“The forward-looking trajectory of the economy is far more important to contractors,” said Basu. “While it is possible that we have passed the point of peak inflation, nominal growth is also set to slow in the context of weakening consumer spending, pervasive pessimism, rising borrowing costs, and a global economy that is aggressively downshifting.”
“There is no question that rising inflation and gas prices and perhaps rising interest rates are affecting our industry, just as they are other industries, but thus far our shipment data, particularly for central air conditioners and heat pumps, indicate continued strong demand,” said Stephen Yurek, president and CEO of AHRI. “These certainly remain very significant challenges, however, and are likely to remain so at least through the end of the year.”
He added that supply chain issues remain a major challenge, largely as a result of the continued COVID-caused production slowdowns in Asia, but also because of an overall decline in worker availability.
“We are always hopeful that a resolution is around the corner, but no one has a crystal ball,” said Yurek.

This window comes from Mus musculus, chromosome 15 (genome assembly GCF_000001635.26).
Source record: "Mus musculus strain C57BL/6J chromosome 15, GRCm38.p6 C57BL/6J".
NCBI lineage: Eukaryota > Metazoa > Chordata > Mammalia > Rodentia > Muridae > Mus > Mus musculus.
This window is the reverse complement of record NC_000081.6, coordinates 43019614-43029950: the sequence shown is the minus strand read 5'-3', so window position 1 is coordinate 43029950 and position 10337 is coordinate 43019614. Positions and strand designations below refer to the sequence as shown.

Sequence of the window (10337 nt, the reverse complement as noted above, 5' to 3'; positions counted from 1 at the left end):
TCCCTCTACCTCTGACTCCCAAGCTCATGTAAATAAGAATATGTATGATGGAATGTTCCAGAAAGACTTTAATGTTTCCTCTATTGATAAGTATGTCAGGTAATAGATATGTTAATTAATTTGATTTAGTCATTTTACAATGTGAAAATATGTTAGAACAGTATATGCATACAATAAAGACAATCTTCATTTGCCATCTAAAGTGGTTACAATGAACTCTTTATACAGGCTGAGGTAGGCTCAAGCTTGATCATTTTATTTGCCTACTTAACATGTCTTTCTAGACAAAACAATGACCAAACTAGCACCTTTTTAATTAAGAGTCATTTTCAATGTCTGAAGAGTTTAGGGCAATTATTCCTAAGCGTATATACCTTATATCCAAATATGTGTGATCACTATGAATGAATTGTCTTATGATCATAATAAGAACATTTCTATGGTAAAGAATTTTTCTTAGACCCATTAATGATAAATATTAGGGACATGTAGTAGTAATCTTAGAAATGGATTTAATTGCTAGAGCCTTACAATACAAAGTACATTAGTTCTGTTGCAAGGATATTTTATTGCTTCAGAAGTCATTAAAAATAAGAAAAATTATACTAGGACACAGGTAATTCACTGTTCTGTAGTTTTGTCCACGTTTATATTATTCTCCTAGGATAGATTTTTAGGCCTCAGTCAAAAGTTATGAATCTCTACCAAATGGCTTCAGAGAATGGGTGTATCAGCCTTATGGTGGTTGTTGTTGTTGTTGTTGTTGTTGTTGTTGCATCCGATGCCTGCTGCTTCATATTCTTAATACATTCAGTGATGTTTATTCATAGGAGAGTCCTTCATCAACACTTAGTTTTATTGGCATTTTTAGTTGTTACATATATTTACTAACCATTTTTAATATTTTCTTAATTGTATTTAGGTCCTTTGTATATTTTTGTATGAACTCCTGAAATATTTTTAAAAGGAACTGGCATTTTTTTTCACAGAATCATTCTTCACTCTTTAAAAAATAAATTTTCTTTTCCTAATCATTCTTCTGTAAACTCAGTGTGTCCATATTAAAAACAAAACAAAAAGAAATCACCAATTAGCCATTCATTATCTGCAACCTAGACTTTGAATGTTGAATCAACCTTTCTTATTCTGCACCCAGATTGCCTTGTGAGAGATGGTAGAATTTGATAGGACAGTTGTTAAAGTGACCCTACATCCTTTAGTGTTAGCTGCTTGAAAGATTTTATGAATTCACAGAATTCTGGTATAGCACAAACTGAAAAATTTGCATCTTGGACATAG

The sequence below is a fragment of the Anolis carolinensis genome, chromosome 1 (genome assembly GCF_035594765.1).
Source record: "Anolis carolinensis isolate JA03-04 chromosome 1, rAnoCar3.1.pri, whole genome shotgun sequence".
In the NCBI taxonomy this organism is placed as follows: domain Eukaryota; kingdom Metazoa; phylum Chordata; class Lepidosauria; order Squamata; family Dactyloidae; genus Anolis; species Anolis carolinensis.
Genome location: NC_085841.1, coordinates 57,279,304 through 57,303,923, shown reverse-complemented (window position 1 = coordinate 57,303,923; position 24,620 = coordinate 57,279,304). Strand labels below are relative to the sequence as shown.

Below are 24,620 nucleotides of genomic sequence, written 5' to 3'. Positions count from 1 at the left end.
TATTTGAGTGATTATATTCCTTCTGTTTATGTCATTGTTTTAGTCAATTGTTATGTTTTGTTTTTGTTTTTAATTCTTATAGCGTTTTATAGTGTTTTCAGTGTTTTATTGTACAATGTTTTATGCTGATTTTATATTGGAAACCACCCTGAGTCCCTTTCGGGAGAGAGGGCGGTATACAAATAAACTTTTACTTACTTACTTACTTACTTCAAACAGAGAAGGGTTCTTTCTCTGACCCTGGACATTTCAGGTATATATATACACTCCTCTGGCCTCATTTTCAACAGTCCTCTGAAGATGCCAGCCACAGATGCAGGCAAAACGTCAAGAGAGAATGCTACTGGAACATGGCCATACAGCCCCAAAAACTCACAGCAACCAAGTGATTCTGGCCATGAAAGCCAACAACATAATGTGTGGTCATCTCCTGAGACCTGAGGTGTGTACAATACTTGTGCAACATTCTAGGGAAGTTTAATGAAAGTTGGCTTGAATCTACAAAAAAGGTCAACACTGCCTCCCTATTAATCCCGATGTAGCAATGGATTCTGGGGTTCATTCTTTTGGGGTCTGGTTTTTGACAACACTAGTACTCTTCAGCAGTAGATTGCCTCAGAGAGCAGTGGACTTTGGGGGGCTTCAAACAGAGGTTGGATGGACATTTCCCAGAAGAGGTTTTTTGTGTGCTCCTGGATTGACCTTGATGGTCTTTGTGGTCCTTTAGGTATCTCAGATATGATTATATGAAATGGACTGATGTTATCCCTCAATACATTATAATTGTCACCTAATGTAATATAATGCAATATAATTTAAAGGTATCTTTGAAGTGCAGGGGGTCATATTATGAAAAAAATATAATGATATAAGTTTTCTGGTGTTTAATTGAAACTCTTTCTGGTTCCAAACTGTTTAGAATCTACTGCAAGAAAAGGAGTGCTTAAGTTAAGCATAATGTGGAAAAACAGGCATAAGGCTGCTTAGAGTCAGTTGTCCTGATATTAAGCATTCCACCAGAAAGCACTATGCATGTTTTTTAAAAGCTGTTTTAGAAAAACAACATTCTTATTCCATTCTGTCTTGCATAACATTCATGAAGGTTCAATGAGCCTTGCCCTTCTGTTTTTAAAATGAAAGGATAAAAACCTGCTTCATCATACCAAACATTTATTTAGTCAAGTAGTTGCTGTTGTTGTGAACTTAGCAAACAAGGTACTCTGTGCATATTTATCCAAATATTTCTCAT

Judging by elevated inventory levels, the supply chains are operating, but they are not yet operating on a consistent or reliable basis, said Brian Loftus, market research and benchmarking analyst at HARDI. He noted that operations are better now than they were six months ago and will be operating smoother and with better clarity in another six months.
As for the first four months of the year, HARDI did not seen signs of slowing, but those months are not seasonally significant and are not strong indicators of annual performance, said Loftus. The biggest months of the year for HARDI distributors are May through August, so at the time of this article, it was too early to say if demand for HVAC products is softening.